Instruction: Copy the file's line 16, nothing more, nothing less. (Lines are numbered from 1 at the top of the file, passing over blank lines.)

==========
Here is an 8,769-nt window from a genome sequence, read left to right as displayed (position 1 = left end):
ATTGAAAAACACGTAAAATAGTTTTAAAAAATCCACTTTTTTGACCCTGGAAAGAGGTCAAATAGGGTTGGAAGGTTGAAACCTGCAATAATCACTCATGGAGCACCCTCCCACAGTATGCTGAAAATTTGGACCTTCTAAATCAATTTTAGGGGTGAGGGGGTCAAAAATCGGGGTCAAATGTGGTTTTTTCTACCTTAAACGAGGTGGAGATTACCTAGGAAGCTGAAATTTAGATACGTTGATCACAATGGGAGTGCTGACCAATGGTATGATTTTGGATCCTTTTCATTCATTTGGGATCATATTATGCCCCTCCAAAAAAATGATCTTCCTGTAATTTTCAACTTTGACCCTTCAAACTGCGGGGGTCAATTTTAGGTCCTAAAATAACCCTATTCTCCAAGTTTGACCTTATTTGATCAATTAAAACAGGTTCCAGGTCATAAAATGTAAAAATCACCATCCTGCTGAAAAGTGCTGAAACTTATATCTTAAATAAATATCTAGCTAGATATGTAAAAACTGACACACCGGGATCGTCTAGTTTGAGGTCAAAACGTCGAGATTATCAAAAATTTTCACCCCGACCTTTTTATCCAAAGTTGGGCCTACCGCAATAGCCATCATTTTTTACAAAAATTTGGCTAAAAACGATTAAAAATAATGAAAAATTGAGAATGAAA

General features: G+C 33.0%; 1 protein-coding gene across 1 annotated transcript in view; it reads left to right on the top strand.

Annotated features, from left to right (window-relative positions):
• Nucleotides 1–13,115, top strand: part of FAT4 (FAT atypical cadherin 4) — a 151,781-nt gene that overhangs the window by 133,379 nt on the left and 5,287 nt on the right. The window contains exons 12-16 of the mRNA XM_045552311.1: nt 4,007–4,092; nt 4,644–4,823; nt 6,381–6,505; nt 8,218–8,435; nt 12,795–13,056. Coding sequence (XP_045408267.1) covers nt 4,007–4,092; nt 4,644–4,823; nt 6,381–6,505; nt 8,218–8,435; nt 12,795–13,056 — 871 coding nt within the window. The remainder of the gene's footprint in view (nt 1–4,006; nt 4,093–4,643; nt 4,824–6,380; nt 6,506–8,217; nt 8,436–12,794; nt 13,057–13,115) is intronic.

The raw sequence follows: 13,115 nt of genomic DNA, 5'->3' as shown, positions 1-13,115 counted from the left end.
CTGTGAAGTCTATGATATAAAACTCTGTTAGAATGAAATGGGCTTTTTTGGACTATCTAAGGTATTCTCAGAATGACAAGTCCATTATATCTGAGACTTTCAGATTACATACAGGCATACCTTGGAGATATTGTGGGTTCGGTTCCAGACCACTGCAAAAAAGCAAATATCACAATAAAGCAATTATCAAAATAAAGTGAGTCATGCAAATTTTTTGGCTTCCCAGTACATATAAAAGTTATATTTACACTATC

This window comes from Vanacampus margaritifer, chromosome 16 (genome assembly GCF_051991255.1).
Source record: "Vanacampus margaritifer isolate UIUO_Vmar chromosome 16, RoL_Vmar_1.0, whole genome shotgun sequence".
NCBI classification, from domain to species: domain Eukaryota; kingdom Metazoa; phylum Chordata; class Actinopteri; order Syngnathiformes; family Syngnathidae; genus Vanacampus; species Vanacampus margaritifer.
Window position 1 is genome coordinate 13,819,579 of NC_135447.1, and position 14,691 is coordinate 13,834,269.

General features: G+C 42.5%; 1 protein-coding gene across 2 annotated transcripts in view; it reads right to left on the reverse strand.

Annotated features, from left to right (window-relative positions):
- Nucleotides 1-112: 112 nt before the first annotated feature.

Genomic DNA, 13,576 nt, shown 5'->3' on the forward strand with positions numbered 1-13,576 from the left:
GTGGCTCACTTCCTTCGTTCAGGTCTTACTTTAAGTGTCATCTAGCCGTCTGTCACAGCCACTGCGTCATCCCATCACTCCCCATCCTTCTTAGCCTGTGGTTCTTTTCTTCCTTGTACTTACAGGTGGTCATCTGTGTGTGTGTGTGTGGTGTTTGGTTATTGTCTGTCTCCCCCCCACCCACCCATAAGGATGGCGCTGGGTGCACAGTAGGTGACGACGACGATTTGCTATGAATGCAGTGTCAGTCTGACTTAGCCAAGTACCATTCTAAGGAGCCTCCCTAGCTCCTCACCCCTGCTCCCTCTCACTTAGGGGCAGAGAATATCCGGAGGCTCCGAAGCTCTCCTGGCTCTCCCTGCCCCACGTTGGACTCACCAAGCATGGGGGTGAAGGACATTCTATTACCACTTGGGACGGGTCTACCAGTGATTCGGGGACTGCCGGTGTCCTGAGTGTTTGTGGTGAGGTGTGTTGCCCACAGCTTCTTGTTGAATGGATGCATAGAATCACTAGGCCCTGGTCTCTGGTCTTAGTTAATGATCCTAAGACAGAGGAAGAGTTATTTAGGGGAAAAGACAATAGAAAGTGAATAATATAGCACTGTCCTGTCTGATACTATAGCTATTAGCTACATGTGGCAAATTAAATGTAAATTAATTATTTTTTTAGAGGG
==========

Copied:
GTGGCTCACTTCCTTCGTTCAGGTCTTACTTTAAGTGTCATCTAGCCGTCTGTCACAGCCACTGCGTCATCCCATCACTCCCCATCCTTCTTAGCCTGTGGTTCTTTTCTTCCTTGTACTTACAGGTGGTCATCTGTGTGTGTGTGTGTGGTGTTTGGTTATTGTCTGTCTCCCCCCCACCCACCCATAAGGATGGCGCTGGGTGCACAGTAGGTGACGACGACGATTTGCTATGAATGCAGTGTCAGTCTGACTTAGCCAAGTACCATTCTAAGGAGCCTCCCTAGCTCCTCACCCCTGCTCCCTCTCACTTAGGGGCAGAGAATATCCGGAGGCTCCGAAGCTCTCCTGGCTCTCCCTGCCCCACGTTGGACTCACCAAGCATGGGGGTGAAGGACATTCTATTACCACTTGGGACGGGTCTACCAGTGATTCGGGGACTGCCGGTGTCCTGAGTGTTTGTGGTGAGGTGTGTTGCCCACAGCTTCTTGTTGAATGGATGCATAGAATCACTAGGCCCTGGTCTCTGGTCTTAGTTAATGATCCTAAGACAGAGGAAGAGTTATTTAGGGGAAAAGACAATAGAAAGTGAATAATATAGCACTGTCCTGTCTGATACTATAGCTATTAGCTACATGTGGCAAATTAAATGTAAATTAATTATTTTTTTAGAGGG